In Egypt, we’ve sided again and again with whoever could grab power — Hosni Mubarak, Mohamed Morsi, the army. As for China, the uptick in human rights abuses has not dimmed the secretary of state’s hopes for a “special relationship” with the regime.
It is no surprise then that it has been a rotten time for democracy dissidents, religious and ethnic minorities and freedom advocates. Liberty is in decline around the world, Freedom House reports. We suffer from a leadership gap:
As the year 2013 neared its end, the world stepped back from ordinary affairs of state to signal its deep respect for a true giant of the freedom struggle, Nelson Mandela. Praise for Mandela’s qualities as dissident, statesman, and humanitarian came from every part of the globe and from people of all stations in life. Former U.S. president Bill Clinton tellingly described Mandela as “a man of uncommon grace and compassion, for whom abandoning bitterness and embracing adversaries was not just a political strategy but a way of life.”
But the praise bestowed on the father of post-apartheid South Africa was often delivered with more than a note of wistfulness. For it was apparent to many that the defining convictions of Mandela’s career—commitment to the rule of law and democratic choice, rejection of score settling and vengeance seeking, recognition that regarding politics as a zero-sum game was an invitation to authoritarianism and civil strife — are in decidedly short supply among today’s roster of political leaders.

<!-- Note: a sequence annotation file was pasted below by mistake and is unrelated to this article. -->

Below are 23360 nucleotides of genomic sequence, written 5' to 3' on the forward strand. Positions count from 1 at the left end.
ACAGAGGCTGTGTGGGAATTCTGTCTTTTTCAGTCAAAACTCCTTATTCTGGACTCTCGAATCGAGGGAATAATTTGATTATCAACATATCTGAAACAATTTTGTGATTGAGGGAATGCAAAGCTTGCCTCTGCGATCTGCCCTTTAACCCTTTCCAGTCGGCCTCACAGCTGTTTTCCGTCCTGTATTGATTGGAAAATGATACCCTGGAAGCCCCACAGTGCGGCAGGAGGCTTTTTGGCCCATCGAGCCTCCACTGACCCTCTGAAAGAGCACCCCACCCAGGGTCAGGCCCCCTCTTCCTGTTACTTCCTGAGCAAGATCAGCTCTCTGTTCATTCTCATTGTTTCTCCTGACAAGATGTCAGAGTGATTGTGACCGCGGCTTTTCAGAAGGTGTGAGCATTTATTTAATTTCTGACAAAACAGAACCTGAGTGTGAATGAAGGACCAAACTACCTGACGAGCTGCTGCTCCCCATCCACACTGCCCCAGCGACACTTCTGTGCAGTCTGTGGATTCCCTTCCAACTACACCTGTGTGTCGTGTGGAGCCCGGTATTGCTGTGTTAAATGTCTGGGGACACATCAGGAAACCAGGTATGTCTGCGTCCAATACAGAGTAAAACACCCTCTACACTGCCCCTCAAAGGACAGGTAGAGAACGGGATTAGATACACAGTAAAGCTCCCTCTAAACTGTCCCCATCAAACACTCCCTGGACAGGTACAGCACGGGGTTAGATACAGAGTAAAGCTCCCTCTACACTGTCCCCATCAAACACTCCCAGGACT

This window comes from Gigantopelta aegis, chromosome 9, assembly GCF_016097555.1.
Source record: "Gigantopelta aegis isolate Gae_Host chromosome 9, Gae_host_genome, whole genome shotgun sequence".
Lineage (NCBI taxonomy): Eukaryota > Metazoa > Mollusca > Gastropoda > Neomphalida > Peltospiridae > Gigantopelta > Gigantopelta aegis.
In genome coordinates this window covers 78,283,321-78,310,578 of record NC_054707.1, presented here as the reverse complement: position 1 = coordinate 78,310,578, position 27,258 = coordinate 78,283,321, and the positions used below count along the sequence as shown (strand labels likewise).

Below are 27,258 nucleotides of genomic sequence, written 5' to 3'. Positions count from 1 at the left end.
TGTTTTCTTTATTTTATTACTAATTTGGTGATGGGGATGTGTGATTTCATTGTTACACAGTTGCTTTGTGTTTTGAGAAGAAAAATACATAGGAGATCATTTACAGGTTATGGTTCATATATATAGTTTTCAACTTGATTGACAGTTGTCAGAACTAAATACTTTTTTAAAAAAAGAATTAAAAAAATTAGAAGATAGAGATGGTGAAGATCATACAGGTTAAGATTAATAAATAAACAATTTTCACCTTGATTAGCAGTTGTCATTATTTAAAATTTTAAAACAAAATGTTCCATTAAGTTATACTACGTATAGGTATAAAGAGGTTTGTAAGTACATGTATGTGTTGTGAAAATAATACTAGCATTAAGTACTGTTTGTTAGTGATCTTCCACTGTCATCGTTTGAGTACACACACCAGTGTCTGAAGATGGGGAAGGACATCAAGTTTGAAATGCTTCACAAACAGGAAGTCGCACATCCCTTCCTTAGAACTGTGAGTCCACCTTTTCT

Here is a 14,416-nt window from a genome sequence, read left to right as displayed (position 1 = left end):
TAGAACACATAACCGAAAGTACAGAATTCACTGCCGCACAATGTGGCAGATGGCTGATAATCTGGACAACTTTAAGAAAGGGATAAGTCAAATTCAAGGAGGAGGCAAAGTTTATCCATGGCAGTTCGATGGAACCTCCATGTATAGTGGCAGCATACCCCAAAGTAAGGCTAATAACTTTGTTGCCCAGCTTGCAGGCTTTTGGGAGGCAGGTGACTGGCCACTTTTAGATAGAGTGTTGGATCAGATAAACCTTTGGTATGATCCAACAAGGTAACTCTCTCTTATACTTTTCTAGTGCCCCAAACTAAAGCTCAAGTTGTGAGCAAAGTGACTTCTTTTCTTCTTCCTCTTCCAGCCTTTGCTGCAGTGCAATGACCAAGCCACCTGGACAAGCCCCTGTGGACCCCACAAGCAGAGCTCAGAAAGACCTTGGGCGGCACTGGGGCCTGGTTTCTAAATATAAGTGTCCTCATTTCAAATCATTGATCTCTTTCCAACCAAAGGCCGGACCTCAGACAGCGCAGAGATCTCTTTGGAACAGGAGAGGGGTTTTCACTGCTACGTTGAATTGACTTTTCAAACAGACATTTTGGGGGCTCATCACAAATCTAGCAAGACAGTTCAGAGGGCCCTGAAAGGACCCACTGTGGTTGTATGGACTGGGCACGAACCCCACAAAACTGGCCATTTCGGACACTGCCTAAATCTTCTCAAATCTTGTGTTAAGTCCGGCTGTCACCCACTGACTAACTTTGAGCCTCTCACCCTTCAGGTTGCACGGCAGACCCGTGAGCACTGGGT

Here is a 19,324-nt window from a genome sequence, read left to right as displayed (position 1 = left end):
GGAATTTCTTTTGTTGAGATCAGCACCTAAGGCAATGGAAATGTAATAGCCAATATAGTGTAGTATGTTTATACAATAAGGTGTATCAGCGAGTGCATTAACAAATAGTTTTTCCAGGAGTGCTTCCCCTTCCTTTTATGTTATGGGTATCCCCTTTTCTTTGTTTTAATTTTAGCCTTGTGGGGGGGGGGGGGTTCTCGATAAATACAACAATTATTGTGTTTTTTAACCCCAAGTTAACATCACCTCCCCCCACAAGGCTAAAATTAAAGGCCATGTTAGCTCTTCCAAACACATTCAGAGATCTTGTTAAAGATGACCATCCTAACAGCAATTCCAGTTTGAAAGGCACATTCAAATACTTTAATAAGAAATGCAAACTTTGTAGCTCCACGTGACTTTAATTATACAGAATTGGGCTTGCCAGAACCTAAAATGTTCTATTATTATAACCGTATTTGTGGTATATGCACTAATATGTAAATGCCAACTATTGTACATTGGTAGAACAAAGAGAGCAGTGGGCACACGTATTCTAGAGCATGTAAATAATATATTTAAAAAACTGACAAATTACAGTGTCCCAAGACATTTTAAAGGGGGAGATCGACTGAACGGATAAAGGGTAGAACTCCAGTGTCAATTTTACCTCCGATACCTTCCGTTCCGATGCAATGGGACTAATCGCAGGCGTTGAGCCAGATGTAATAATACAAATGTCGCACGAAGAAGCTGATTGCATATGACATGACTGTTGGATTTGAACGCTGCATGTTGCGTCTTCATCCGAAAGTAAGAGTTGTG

The report continues: “In an earlier period, it was the United States and its allies that were the guarantors of political change in the world. Self-assured and optimistic, they provided the material resources and diplomatic muscle that tipped the balance in favor of freedom movements and struggling new democracies. . . . Unfortunately, the American government has failed to recognize the historic moment that presents itself in the region. It is true that there have been setbacks, that democratic forces have made mistakes, and that rigid geostrategic priorities sometimes conflict with the goals of democratic change. But there is a real danger that policymakers will become locked into a defeatist loop, seeing validation for their inaction in the very problems it produces.”
It’s the sort of attitude that manifests itself in President Obama’s blithe retort that he couldn’t imagine having done anything different in Syria. At least Bill Clinton had the decency to articulate regret for his failure to act in Rwanda.
So, Ambassador Power, it is not enough to tweet your disapproval of celebrity journalism. The administration in which you serve is the most indifferent to human rights of any in memory. You’ve been part of it, defending and excusing its moral sloth. In a better world, you’d resign, give back the Pulitzer and do something more constructive. Write a sequel, perhaps, about the age of genocide. You’ve been there, every step of the way.